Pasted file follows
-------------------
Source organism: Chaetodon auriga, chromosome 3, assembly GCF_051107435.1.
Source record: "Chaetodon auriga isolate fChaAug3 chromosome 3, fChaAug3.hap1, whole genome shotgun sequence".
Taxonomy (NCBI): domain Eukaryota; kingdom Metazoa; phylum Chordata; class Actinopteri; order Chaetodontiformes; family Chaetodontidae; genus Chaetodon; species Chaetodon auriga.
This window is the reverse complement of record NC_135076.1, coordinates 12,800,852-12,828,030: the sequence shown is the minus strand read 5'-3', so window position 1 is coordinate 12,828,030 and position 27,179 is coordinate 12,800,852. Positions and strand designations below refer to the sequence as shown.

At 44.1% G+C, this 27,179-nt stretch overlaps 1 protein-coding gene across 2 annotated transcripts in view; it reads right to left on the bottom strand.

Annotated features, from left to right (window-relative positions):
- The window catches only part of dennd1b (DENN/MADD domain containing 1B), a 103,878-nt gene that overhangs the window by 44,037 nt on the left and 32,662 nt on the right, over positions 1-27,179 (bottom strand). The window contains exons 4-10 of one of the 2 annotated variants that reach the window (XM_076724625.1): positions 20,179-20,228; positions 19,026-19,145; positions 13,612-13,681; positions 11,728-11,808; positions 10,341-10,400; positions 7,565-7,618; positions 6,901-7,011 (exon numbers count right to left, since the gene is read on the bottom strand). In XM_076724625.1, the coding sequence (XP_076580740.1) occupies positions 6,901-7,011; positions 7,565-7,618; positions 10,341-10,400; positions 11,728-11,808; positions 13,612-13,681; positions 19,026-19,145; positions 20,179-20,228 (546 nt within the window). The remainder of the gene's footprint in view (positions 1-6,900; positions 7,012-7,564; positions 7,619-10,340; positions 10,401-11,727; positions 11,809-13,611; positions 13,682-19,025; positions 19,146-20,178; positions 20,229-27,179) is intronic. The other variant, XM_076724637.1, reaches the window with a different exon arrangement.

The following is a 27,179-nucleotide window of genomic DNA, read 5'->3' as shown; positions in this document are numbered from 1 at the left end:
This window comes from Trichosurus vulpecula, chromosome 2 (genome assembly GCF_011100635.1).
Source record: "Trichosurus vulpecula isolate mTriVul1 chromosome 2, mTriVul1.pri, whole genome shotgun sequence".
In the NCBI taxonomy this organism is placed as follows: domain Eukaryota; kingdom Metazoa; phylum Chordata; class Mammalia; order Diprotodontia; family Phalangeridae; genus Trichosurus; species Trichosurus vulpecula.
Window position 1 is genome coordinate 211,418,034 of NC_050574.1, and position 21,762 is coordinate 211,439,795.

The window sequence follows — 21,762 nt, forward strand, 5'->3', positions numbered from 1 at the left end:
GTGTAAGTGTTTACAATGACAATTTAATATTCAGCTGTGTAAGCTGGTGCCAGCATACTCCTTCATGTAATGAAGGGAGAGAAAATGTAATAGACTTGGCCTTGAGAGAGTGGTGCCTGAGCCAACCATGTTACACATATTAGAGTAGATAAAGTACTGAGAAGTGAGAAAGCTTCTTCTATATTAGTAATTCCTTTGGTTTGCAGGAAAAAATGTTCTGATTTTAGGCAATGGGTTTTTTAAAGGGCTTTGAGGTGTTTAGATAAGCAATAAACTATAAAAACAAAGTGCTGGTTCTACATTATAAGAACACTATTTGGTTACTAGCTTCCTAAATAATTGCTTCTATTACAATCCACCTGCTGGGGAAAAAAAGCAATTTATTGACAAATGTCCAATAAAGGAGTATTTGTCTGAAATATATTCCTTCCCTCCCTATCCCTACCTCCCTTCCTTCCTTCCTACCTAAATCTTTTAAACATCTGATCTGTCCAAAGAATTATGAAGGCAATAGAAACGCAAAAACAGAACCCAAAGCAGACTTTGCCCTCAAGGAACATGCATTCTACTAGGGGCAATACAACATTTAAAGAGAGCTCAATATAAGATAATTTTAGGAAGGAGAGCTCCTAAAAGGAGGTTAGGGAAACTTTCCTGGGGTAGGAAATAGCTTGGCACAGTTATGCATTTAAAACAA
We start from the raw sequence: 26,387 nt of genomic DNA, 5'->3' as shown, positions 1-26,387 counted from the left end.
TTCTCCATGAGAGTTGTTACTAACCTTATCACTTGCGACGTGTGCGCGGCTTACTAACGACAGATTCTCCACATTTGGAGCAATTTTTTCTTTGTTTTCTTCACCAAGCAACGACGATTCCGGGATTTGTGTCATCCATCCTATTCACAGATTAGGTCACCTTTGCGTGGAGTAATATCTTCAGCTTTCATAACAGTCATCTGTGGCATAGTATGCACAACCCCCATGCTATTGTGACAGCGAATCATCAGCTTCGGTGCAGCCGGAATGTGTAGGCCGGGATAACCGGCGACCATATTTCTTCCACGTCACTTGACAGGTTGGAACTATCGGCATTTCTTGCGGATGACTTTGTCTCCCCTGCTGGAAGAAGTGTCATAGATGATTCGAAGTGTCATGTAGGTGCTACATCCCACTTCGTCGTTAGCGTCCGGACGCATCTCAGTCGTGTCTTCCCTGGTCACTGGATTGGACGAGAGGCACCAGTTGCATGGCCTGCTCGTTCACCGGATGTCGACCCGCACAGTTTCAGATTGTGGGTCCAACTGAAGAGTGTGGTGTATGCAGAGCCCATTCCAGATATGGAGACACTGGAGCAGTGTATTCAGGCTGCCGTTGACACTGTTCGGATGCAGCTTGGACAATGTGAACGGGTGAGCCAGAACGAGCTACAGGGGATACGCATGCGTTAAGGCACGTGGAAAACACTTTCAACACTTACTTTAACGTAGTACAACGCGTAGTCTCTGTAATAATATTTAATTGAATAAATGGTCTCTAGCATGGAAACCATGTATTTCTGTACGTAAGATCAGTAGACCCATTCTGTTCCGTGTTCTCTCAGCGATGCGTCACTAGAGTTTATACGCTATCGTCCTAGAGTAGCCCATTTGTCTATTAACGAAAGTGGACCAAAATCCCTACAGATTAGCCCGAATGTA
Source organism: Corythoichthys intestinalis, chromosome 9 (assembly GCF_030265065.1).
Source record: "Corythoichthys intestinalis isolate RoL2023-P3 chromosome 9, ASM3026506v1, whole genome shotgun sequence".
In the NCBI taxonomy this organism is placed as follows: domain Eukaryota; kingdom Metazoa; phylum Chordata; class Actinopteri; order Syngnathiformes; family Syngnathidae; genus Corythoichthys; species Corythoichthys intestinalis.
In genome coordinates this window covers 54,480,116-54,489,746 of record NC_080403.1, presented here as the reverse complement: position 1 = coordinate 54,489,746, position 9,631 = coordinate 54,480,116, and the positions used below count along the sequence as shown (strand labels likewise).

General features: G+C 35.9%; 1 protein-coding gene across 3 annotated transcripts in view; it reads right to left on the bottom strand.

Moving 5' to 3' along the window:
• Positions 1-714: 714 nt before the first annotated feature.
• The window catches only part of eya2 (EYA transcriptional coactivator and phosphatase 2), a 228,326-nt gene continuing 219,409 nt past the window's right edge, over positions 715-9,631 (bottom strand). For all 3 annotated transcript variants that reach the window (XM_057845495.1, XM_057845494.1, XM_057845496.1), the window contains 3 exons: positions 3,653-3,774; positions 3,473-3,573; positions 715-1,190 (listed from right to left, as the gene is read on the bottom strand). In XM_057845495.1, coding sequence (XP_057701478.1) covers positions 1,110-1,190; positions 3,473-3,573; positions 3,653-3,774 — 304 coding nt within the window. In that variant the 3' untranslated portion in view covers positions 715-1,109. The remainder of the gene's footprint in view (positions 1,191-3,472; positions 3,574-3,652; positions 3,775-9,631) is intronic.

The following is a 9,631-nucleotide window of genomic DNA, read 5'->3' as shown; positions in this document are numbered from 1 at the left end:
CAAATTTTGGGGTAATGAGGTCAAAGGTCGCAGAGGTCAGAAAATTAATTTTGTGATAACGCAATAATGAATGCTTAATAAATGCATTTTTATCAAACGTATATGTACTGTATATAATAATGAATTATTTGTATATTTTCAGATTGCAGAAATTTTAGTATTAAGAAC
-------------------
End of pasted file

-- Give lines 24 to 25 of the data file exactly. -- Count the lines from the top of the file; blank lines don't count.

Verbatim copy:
• The window catches only part of eya2 (EYA transcriptional coactivator and phosphatase 2), a 228,326-nt gene continuing 219,409 nt past the window's right edge, over positions 715-9,631 (bottom strand). For all 3 annotated transcript variants that reach the window (XM_057845495.1, XM_057845494.1, XM_057845496.1), the window contains 3 exons: positions 3,653-3,774; positions 3,473-3,573; positions 715-1,190 (listed from right to left, as the gene is read on the bottom strand). In XM_057845495.1, coding sequence (XP_057701478.1) covers positions 1,110-1,190; positions 3,473-3,573; positions 3,653-3,774 — 304 coding nt within the window. In that variant the 3' untranslated portion in view covers positions 715-1,109. The remainder of the gene's footprint in view (positions 1,191-3,472; positions 3,574-3,652; positions 3,775-9,631) is intronic.

The following is a 9,631-nucleotide window of genomic DNA, read 5'->3' as shown; positions in this document are numbered from 1 at the left end: